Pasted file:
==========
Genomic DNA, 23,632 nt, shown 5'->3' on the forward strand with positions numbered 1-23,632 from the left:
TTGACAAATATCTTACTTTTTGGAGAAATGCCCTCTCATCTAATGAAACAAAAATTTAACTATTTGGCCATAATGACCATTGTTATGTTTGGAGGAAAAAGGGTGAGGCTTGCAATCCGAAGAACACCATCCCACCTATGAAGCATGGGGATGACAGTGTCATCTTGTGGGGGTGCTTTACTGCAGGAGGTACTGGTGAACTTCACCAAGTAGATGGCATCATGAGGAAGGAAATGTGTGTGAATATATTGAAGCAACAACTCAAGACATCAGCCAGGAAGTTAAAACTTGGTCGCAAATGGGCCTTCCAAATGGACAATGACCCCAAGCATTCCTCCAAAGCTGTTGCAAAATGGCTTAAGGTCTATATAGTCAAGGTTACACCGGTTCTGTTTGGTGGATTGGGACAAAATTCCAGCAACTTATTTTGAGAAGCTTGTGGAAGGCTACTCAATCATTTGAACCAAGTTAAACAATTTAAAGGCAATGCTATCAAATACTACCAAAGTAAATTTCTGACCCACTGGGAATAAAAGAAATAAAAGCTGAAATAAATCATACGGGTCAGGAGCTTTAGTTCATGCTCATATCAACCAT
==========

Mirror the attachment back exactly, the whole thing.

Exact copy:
Genomic DNA, 23,632 nt, shown 5'->3' on the forward strand with positions numbered 1-23,632 from the left:
TTGACAAATATCTTACTTTTTGGAGAAATGCCCTCTCATCTAATGAAACAAAAATTTAACTATTTGGCCATAATGACCATTGTTATGTTTGGAGGAAAAAGGGTGAGGCTTGCAATCCGAAGAACACCATCCCACCTATGAAGCATGGGGATGACAGTGTCATCTTGTGGGGGTGCTTTACTGCAGGAGGTACTGGTGAACTTCACCAAGTAGATGGCATCATGAGGAAGGAAATGTGTGTGAATATATTGAAGCAACAACTCAAGACATCAGCCAGGAAGTTAAAACTTGGTCGCAAATGGGCCTTCCAAATGGACAATGACCCCAAGCATTCCTCCAAAGCTGTTGCAAAATGGCTTAAGGTCTATATAGTCAAGGTTACACCGGTTCTGTTTGGTGGATTGGGACAAAATTCCAGCAACTTATTTTGAGAAGCTTGTGGAAGGCTACTCAATCATTTGAACCAAGTTAAACAATTTAAAGGCAATGCTATCAAATACTACCAAAGTAAATTTCTGACCCACTGGGAATAAAAGAAATAAAAGCTGAAATAAATCATACGGGTCAGGAGCTTTAGTTCATGCTCATATCAACCAT